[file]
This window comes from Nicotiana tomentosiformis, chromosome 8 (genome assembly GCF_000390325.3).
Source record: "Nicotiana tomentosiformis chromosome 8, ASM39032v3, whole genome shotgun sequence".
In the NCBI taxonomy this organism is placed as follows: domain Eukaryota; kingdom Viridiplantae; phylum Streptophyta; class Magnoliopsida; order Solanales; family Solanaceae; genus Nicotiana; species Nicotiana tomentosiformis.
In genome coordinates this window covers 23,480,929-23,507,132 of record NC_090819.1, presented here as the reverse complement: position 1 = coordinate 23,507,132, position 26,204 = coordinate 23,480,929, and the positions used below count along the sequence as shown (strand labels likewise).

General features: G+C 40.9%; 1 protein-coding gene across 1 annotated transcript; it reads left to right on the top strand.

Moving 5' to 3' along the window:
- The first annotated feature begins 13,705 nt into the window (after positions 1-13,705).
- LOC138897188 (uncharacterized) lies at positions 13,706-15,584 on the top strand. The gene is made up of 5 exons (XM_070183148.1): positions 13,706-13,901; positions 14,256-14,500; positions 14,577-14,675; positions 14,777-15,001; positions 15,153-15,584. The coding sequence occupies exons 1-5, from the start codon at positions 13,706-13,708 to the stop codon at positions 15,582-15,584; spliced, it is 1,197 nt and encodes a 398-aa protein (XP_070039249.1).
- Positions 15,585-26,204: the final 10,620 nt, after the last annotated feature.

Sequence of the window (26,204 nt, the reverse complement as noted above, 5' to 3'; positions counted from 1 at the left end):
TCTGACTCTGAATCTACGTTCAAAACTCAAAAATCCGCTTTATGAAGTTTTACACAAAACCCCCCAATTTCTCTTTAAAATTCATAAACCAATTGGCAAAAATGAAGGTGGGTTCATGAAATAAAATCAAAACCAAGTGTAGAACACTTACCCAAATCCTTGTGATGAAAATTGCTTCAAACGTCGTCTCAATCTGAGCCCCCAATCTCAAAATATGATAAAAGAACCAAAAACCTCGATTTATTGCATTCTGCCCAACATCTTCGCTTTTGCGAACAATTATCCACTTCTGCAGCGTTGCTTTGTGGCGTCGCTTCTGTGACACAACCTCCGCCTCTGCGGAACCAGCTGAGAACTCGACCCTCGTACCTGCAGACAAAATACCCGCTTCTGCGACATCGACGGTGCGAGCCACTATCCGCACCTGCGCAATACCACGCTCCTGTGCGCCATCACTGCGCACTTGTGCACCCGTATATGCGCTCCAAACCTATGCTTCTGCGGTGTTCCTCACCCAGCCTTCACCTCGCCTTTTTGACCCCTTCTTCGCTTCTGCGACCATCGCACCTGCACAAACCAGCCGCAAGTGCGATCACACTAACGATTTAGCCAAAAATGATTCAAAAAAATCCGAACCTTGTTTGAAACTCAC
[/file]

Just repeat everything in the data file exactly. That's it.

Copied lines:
This window comes from Nicotiana tomentosiformis, chromosome 8 (genome assembly GCF_000390325.3).
Source record: "Nicotiana tomentosiformis chromosome 8, ASM39032v3, whole genome shotgun sequence".
In the NCBI taxonomy this organism is placed as follows: domain Eukaryota; kingdom Viridiplantae; phylum Streptophyta; class Magnoliopsida; order Solanales; family Solanaceae; genus Nicotiana; species Nicotiana tomentosiformis.
In genome coordinates this window covers 23,480,929-23,507,132 of record NC_090819.1, presented here as the reverse complement: position 1 = coordinate 23,507,132, position 26,204 = coordinate 23,480,929, and the positions used below count along the sequence as shown (strand labels likewise).

General features: G+C 40.9%; 1 protein-coding gene across 1 annotated transcript; it reads left to right on the top strand.

Moving 5' to 3' along the window:
- The first annotated feature begins 13,705 nt into the window (after positions 1-13,705).
- LOC138897188 (uncharacterized) lies at positions 13,706-15,584 on the top strand. The gene is made up of 5 exons (XM_070183148.1): positions 13,706-13,901; positions 14,256-14,500; positions 14,577-14,675; positions 14,777-15,001; positions 15,153-15,584. The coding sequence occupies exons 1-5, from the start codon at positions 13,706-13,708 to the stop codon at positions 15,582-15,584; spliced, it is 1,197 nt and encodes a 398-aa protein (XP_070039249.1).
- Positions 15,585-26,204: the final 10,620 nt, after the last annotated feature.

Sequence of the window (26,204 nt, the reverse complement as noted above, 5' to 3'; positions counted from 1 at the left end):
TCTGACTCTGAATCTACGTTCAAAACTCAAAAATCCGCTTTATGAAGTTTTACACAAAACCCCCCAATTTCTCTTTAAAATTCATAAACCAATTGGCAAAAATGAAGGTGGGTTCATGAAATAAAATCAAAACCAAGTGTAGAACACTTACCCAAATCCTTGTGATGAAAATTGCTTCAAACGTCGTCTCAATCTGAGCCCCCAATCTCAAAATATGATAAAAGAACCAAAAACCTCGATTTATTGCATTCTGCCCAACATCTTCGCTTTTGCGAACAATTATCCACTTCTGCAGCGTTGCTTTGTGGCGTCGCTTCTGTGACACAACCTCCGCCTCTGCGGAACCAGCTGAGAACTCGACCCTCGTACCTGCAGACAAAATACCCGCTTCTGCGACATCGACGGTGCGAGCCACTATCCGCACCTGCGCAATACCACGCTCCTGTGCGCCATCACTGCGCACTTGTGCACCCGTATATGCGCTCCAAACCTATGCTTCTGCGGTGTTCCTCACCCAGCCTTCACCTCGCCTTTTTGACCCCTTCTTCGCTTCTGCGACCATCGCACCTGCACAAACCAGCCGCAAGTGCGATCACACTAACGATTTAGCCAAAAATGATTCAAAAAAATCCGAACCTTGTTTGAAACTCAC